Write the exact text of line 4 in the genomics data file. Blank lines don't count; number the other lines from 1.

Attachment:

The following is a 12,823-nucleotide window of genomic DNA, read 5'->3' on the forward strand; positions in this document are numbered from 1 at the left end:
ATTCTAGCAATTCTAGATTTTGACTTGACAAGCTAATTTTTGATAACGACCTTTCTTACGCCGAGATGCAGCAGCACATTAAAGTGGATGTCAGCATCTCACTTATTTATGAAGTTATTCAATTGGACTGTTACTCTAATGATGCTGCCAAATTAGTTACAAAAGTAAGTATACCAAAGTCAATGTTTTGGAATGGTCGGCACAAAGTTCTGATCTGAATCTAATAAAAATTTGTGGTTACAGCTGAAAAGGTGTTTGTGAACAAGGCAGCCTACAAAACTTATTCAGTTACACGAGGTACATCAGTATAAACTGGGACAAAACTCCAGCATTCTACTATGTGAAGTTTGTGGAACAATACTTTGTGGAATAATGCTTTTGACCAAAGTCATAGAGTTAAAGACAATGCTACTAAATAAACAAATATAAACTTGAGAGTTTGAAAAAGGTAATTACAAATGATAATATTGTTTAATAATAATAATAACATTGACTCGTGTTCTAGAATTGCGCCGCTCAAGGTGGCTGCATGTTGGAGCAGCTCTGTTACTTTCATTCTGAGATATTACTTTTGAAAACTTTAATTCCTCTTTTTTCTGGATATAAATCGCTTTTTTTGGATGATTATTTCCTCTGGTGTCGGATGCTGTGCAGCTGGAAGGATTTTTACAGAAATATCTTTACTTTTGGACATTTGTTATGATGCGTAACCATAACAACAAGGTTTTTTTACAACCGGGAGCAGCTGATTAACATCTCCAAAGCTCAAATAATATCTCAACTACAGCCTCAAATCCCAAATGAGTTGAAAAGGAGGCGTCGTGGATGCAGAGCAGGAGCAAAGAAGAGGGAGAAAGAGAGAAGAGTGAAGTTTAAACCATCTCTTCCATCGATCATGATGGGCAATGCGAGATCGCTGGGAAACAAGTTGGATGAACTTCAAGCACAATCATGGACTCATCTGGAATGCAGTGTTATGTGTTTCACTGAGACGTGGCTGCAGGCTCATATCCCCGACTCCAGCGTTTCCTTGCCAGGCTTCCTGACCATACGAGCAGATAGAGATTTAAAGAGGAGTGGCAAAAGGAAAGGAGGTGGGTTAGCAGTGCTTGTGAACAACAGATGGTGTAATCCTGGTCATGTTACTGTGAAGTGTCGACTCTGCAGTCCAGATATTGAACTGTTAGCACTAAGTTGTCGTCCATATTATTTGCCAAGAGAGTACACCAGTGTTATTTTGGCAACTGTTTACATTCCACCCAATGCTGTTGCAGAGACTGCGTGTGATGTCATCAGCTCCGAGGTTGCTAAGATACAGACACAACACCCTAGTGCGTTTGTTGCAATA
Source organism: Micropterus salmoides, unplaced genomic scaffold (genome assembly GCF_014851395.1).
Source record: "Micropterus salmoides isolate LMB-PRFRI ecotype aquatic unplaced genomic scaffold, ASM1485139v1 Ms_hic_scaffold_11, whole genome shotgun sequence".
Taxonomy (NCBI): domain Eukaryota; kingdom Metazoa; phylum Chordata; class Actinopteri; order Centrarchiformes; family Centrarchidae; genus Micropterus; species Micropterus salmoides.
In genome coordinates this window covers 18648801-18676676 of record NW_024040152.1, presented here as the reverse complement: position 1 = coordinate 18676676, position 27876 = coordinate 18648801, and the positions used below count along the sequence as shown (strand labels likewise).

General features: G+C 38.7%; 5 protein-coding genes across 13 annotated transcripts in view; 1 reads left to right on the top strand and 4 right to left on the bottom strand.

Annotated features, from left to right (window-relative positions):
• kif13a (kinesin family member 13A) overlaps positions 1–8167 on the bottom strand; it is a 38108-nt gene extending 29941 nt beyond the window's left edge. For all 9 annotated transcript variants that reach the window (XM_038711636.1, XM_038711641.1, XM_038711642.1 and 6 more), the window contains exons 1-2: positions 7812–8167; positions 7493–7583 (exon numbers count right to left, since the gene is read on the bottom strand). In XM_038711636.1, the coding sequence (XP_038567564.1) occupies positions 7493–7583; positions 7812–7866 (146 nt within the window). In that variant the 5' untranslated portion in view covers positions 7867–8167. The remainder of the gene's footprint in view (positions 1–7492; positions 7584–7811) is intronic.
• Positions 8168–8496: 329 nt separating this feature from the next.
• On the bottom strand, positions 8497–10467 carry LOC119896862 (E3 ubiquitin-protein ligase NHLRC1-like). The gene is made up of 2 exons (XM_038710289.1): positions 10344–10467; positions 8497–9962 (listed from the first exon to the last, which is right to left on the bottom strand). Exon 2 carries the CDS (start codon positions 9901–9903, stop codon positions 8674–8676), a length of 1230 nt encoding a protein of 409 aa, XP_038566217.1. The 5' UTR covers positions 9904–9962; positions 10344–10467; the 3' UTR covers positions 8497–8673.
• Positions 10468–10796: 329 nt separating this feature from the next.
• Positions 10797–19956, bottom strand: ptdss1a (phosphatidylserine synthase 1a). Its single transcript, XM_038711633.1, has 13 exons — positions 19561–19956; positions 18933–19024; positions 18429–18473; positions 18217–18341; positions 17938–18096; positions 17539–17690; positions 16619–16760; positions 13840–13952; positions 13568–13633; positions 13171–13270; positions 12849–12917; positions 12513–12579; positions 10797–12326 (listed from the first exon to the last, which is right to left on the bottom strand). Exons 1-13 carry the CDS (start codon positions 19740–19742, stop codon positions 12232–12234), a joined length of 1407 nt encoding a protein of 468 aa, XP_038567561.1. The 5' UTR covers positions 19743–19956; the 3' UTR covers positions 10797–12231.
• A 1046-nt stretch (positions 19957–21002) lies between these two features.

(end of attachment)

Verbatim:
Source record: "Micropterus salmoides isolate LMB-PRFRI ecotype aquatic unplaced genomic scaffold, ASM1485139v1 Ms_hic_scaffold_11, whole genome shotgun sequence".